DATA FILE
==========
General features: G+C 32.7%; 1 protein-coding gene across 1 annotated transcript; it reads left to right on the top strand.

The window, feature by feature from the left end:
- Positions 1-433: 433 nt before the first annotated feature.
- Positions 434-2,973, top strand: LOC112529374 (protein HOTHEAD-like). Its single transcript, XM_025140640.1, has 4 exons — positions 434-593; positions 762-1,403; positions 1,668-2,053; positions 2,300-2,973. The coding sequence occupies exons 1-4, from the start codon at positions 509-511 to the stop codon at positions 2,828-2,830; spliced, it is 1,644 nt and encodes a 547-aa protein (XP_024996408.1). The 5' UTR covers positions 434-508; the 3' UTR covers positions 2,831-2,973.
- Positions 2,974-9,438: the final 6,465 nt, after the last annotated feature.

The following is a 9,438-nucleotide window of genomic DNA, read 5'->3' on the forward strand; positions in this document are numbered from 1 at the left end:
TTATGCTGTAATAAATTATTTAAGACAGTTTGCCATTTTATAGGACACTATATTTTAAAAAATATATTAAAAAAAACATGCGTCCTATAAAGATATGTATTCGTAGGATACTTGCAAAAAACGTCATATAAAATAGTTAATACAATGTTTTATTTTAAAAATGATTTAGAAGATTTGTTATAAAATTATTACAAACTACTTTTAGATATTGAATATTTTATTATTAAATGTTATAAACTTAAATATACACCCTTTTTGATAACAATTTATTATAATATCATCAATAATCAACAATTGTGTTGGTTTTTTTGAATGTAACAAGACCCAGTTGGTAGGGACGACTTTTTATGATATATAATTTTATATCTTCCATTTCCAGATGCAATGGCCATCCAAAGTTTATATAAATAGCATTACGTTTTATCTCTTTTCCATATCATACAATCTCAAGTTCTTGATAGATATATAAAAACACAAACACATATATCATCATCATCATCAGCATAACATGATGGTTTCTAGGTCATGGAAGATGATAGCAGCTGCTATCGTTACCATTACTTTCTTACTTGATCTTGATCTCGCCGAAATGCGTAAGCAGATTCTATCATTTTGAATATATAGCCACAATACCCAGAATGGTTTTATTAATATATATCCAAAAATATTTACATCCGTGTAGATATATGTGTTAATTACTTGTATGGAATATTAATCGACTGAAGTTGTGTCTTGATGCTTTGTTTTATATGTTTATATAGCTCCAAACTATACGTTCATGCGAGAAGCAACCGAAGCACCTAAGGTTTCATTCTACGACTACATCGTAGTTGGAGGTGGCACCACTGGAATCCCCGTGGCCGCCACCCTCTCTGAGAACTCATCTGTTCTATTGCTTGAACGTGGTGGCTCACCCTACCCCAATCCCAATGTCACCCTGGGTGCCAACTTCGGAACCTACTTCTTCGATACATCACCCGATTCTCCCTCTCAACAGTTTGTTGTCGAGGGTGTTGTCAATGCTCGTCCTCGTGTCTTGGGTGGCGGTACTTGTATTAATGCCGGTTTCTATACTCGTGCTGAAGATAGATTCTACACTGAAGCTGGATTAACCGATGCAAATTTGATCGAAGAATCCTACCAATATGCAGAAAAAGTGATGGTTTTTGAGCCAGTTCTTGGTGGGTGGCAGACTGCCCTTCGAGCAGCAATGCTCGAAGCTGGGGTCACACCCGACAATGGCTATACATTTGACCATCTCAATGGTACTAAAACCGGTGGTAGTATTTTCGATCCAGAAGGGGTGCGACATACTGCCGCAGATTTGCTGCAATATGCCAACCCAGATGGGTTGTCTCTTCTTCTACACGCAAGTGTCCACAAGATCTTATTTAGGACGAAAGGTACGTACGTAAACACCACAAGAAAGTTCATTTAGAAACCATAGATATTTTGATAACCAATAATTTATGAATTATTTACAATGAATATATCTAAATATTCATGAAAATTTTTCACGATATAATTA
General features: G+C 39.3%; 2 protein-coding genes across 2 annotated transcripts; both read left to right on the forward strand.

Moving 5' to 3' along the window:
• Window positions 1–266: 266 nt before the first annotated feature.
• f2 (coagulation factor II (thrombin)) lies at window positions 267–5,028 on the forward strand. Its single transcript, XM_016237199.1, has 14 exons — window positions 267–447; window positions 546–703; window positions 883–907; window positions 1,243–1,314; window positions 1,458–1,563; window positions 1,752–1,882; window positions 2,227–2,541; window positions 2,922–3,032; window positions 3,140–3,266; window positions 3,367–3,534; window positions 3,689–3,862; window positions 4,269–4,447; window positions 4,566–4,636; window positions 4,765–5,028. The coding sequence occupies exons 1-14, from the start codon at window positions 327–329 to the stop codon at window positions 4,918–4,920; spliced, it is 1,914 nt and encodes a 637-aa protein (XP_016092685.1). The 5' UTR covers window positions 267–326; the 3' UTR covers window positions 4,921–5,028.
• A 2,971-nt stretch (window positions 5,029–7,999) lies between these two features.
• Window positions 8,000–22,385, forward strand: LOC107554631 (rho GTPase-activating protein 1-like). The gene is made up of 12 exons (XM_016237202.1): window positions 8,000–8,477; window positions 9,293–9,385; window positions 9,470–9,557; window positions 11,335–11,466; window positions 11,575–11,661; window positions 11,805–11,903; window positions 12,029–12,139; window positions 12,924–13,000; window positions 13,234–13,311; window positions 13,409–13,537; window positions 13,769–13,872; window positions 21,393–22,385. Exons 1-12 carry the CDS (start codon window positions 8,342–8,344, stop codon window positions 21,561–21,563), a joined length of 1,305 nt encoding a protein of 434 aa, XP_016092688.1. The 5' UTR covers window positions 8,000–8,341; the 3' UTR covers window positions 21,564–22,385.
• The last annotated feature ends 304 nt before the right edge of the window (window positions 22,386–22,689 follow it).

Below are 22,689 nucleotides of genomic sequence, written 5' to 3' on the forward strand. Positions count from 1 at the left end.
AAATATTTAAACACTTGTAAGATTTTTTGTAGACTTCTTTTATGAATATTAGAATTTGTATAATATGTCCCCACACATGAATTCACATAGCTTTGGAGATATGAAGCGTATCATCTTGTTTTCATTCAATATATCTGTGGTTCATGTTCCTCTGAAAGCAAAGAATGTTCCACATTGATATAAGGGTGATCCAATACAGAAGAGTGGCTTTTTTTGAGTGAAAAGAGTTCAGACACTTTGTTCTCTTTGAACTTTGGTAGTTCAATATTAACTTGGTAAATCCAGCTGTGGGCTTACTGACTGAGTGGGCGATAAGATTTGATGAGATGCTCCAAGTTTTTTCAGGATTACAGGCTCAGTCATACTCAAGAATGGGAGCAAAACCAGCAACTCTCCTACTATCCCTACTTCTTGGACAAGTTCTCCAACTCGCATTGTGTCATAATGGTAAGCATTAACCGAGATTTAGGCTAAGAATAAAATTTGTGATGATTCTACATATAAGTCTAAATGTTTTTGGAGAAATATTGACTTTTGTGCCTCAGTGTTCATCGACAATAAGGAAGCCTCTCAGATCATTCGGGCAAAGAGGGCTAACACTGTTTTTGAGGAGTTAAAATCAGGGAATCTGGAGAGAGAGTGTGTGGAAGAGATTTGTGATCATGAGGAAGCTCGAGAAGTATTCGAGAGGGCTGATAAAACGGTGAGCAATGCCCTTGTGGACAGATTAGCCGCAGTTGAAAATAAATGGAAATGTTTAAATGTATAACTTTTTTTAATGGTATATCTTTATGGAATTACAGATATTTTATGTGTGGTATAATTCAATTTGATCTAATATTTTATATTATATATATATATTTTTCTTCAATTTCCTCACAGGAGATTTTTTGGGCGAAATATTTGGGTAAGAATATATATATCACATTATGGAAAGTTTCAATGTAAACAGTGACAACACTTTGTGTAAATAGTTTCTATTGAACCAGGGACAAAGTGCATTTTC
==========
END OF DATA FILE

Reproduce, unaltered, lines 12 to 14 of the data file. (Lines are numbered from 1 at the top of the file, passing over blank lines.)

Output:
• A 2,971-nt stretch (window positions 5,029–7,999) lies between these two features.
• Window positions 8,000–22,385, forward strand: LOC107554631 (rho GTPase-activating protein 1-like). The gene is made up of 12 exons (XM_016237202.1): window positions 8,000–8,477; window positions 9,293–9,385; window positions 9,470–9,557; window positions 11,335–11,466; window positions 11,575–11,661; window positions 11,805–11,903; window positions 12,029–12,139; window positions 12,924–13,000; window positions 13,234–13,311; window positions 13,409–13,537; window positions 13,769–13,872; window positions 21,393–22,385. Exons 1-12 carry the CDS (start codon window positions 8,342–8,344, stop codon window positions 21,561–21,563), a joined length of 1,305 nt encoding a protein of 434 aa, XP_016092688.1. The 5' UTR covers window positions 8,000–8,341; the 3' UTR covers window positions 21,564–22,385.
• The last annotated feature ends 304 nt before the right edge of the window (window positions 22,386–22,689 follow it).